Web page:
A report by a leading Dementia charity has revealed that some patients have been manhandled or even handcuffed to beds, whilst others have been branded criminals because of their behaviour.

The Alzheimer’s Society carried out a detailed surveys of 574 relatives and carers and synthesised this with disclosures they had obtained from hospitals they had obtained through freedom of information requests to health trusts.

Nine in ten of those interviewed said hospitals were frightening for loved ones. Six in ten said staff did not treat patients with dignity. The report also revealed that:

  • At least two dementia patients a day suffer falls in hospital;
  • Confused patients are manhandled by staff including security guards; 

One woman interviewed said she had when she arrived at the hospital she found her elderly father handcuffed to his bed. She was told by staff that he had knocked over some equipment and there was the possibility that he be charged for criminal damage. ‘I was appalled,’ she said. ‘My father is a sick man but they were treating him like a criminal. It was ridiculous.’

According to the Alzheimer's Society there are around 800,000 people in the UK with dementia. One in three people over 65 will develop dementia, and two-thirds of people with dementia are women.

The number of people with dementia is increasing because people are living longer. It is estimated that by 2021, the number of people with dementia in the UK will have increased to around 1 million.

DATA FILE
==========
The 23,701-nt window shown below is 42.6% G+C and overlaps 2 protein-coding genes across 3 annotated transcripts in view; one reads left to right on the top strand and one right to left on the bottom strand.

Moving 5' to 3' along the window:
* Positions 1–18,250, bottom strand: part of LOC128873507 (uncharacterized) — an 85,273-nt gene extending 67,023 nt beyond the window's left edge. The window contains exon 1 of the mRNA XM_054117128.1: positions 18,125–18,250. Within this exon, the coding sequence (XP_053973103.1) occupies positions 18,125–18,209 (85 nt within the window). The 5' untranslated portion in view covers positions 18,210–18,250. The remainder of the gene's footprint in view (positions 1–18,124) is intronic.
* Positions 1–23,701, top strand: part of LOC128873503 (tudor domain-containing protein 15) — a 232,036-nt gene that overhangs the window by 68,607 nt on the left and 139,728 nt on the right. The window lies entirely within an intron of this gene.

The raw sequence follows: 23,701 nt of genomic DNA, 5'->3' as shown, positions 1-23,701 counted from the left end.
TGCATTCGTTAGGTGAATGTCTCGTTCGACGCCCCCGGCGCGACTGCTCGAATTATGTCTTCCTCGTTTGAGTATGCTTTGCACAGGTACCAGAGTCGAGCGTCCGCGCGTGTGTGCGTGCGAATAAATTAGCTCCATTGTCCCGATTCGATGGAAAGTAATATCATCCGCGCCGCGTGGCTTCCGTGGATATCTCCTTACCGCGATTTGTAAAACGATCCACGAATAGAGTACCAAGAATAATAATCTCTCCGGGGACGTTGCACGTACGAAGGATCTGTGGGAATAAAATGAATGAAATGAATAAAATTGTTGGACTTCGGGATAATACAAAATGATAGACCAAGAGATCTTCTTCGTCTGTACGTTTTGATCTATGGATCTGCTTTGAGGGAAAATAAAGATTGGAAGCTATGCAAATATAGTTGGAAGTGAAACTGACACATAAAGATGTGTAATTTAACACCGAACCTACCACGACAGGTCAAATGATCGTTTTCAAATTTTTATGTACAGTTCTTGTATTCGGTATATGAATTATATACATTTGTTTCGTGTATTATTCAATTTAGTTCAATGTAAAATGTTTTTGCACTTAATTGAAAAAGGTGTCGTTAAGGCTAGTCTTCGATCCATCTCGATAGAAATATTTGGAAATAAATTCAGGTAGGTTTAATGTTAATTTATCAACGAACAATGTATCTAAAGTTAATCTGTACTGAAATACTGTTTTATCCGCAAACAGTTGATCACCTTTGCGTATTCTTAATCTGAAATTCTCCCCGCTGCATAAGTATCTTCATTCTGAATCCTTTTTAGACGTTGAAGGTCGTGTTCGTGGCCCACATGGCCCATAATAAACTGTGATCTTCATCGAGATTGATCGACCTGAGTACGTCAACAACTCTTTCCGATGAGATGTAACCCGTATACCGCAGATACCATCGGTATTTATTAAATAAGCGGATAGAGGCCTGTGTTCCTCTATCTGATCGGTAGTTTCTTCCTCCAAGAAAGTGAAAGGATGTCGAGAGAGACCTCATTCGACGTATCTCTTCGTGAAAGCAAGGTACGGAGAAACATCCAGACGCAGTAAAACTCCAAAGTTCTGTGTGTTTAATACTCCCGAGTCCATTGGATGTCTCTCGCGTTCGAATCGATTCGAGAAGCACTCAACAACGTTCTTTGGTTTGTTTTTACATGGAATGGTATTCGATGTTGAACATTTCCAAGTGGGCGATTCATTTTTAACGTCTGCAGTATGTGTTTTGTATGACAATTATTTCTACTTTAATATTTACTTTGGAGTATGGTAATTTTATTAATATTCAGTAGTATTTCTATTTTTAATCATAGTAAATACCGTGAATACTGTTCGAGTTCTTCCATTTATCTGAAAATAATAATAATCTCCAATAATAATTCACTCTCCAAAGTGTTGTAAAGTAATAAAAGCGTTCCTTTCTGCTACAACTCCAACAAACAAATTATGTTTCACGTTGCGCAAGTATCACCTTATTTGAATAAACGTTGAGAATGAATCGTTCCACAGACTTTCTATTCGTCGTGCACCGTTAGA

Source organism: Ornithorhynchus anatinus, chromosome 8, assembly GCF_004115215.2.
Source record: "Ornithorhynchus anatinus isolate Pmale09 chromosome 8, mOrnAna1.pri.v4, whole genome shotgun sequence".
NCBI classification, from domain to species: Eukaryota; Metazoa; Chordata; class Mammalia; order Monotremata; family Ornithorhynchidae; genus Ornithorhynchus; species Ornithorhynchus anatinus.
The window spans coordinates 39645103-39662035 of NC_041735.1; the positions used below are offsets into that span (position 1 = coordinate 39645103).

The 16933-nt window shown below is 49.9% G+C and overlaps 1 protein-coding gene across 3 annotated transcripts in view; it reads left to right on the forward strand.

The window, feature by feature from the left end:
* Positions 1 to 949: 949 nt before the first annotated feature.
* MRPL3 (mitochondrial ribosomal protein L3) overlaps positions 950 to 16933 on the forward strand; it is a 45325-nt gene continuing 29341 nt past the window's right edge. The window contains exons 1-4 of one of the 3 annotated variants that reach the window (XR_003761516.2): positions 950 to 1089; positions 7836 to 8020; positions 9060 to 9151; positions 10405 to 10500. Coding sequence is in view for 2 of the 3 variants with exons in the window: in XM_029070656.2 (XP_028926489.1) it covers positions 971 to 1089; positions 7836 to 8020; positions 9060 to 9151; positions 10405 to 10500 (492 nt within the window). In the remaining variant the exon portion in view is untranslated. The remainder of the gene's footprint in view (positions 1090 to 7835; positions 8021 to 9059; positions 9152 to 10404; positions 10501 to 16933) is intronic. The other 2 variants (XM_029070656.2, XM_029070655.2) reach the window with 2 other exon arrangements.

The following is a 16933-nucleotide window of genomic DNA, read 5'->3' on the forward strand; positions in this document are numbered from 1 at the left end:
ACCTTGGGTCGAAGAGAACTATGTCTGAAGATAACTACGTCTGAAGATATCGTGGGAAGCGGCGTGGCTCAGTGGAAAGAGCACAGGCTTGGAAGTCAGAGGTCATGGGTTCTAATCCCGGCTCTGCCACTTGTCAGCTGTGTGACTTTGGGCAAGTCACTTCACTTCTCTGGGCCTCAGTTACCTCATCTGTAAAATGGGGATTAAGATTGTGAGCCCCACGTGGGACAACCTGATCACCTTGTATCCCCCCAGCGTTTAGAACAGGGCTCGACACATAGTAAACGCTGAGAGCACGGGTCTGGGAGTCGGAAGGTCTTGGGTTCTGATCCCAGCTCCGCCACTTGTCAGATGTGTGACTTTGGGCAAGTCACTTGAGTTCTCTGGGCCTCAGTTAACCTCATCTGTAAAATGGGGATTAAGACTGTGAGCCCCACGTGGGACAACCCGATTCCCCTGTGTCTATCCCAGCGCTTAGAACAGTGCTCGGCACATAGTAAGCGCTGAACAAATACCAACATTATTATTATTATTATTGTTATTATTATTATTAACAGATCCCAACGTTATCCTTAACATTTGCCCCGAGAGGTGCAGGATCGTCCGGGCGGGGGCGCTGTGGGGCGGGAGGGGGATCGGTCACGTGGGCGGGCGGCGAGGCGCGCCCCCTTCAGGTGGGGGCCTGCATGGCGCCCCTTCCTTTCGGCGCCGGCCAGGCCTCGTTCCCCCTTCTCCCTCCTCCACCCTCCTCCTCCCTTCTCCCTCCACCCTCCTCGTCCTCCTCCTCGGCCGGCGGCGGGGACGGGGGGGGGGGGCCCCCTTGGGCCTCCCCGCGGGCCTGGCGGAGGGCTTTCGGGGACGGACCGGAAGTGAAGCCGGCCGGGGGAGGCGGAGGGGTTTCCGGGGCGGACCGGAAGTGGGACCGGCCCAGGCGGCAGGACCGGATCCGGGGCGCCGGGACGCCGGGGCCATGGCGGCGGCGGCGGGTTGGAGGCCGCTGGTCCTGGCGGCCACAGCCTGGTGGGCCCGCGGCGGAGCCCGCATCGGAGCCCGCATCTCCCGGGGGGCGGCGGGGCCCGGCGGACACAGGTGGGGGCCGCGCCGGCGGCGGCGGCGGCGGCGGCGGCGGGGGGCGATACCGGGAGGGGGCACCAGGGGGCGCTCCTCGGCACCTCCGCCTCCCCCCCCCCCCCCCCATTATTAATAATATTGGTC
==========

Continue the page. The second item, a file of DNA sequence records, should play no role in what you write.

Chris Knight, SecuriCare’s Head of Social Care Training said, “It’s clear from the report that episodes of ‘Challenging behaviour’ are being mismanaged.  This is likely to stem from a fundamental misunderstanding about the root cause of the behaviour. Labels like ‘aggressive’ and ‘violent’ are used to describe behaviour that is actually born of fear and confusion. What’s required is for staff to be provided with a framework that enables them to better understand and manage such episodes of behaviour. A measured, empathetic and supportive response that works would be the aim of a comprehensive training programme, such as the ones we offer…”

SecuriCare offer a range of courses designed to provide support workers with the knowledge and skills required to provide sensitive support to individuals with a diagnosis of Dementia. These include An Introduction to Ageing (Online), Working with Dementia (Classroom) and Working Positively with Dementia and Challenging Behaviour.

Our courses are developed by a team comprising PhD and Masters’ Graduate Nurses with a combined 50 years of practice in Health and Social Care.

Contact us for more information and to discuss your needs: E: trainers@securicare.com or T: 01904 492442

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